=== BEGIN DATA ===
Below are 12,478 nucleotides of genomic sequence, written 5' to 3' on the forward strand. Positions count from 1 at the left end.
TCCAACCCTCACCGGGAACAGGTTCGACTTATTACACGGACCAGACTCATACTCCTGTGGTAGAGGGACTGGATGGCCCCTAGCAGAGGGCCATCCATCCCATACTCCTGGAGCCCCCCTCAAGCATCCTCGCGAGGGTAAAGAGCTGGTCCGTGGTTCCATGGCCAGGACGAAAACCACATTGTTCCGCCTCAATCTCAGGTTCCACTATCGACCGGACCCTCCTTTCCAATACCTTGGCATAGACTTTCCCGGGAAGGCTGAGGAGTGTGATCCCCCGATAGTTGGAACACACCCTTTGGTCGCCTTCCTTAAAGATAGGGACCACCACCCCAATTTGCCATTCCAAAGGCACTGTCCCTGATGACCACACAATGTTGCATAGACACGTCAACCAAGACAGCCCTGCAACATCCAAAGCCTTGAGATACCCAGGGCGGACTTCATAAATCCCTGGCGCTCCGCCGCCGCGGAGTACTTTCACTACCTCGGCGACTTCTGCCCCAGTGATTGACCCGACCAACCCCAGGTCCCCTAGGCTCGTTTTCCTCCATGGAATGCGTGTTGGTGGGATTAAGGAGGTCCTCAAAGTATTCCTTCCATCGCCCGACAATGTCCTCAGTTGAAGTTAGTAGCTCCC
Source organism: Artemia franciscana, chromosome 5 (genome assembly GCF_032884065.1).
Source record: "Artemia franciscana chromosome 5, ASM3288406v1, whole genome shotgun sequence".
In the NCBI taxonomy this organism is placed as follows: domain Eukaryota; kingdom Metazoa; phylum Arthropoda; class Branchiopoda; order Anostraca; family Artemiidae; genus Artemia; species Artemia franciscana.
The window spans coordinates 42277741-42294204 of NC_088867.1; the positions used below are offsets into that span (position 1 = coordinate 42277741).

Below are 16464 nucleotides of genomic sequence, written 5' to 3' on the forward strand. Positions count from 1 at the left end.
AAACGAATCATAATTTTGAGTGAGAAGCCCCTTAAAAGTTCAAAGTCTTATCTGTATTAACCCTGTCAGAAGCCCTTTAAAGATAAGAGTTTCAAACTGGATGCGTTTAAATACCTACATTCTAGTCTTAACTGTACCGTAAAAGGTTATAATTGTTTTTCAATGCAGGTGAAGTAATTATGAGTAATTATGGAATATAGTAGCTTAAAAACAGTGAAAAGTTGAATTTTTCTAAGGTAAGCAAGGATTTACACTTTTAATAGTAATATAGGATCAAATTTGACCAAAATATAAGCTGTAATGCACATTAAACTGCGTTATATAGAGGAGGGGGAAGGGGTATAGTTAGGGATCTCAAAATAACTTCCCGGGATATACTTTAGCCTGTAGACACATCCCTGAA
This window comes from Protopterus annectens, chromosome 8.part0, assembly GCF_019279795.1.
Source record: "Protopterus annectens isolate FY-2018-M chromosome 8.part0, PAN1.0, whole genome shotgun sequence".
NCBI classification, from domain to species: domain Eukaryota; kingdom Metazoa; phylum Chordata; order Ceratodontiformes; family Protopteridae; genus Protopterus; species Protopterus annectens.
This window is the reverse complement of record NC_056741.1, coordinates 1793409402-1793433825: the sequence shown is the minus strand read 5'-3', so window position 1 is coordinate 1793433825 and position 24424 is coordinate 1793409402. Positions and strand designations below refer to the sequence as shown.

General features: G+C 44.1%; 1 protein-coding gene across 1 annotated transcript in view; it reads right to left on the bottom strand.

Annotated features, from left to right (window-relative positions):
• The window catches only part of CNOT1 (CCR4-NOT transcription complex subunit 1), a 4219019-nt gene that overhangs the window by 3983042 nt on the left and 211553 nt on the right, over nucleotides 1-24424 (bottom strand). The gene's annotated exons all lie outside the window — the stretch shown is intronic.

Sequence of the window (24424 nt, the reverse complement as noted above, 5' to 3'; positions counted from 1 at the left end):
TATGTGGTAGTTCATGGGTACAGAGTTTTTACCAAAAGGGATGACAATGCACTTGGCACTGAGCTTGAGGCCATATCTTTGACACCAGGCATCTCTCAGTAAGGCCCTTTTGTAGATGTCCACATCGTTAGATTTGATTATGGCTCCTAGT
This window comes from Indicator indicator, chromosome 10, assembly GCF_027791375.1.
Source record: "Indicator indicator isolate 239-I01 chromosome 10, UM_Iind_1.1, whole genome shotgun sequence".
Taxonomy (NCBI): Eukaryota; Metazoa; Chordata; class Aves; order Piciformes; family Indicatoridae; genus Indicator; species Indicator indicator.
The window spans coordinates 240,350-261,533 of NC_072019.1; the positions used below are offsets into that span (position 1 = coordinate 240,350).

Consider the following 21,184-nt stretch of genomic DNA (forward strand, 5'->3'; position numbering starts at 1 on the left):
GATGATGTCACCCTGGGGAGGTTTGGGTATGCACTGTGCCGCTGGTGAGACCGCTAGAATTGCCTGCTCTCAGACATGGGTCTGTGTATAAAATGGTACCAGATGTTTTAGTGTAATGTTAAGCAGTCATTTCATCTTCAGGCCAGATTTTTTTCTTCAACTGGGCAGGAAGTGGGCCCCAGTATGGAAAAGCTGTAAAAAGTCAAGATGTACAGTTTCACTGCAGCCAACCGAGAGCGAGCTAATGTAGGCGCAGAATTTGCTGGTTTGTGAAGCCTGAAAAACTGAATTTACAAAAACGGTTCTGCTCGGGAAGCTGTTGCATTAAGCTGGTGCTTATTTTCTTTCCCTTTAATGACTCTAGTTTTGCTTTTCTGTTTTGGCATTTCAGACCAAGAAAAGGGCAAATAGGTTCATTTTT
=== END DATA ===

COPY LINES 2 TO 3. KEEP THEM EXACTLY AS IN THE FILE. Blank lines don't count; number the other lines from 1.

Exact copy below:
TCCAACCCTCACCGGGAACAGGTTCGACTTATTACACGGACCAGACTCATACTCCTGTGGTAGAGGGACTGGATGGCCCCTAGCAGAGGGCCATCCATCCCATACTCCTGGAGCCCCCCTCAAGCATCCTCGCGAGGGTAAAGAGCTGGTCCGTGGTTCCATGGCCAGGACGAAAACCACATTGTTCCGCCTCAATCTCAGGTTCCACTATCGACCGGACCCTCCTTTCCAATACCTTGGCATAGACTTTCCCGGGAAGGCTGAGGAGTGTGATCCCCCGATAGTTGGAACACACCCTTTGGTCGCCTTCCTTAAAGATAGGGACCACCACCCCAATTTGCCATTCCAAAGGCACTGTCCCTGATGACCACACAATGTTGCATAGACACGTCAACCAAGACAGCCCTGCAACATCCAAAGCCTTGAGATACCCAGGGCGGACTTCATAAATCCCTGGCGCTCCGCCGCCGCGGAGTACTTTCACTACCTCGGCGACTTCTGCCCCAGTGATTGACCCGACCAACCCCAGGTCCCCTAGGCTCGTTTTCCTCCATGGAATGCGTGTTGGTGGGATTAAGGAGGTCCTCAAAGTATTCCTTCCATCGCCCGACAATGTCCTCAGTTGAAGTTAGTAGCTCCC
Source organism: Artemia franciscana, chromosome 5 (genome assembly GCF_032884065.1).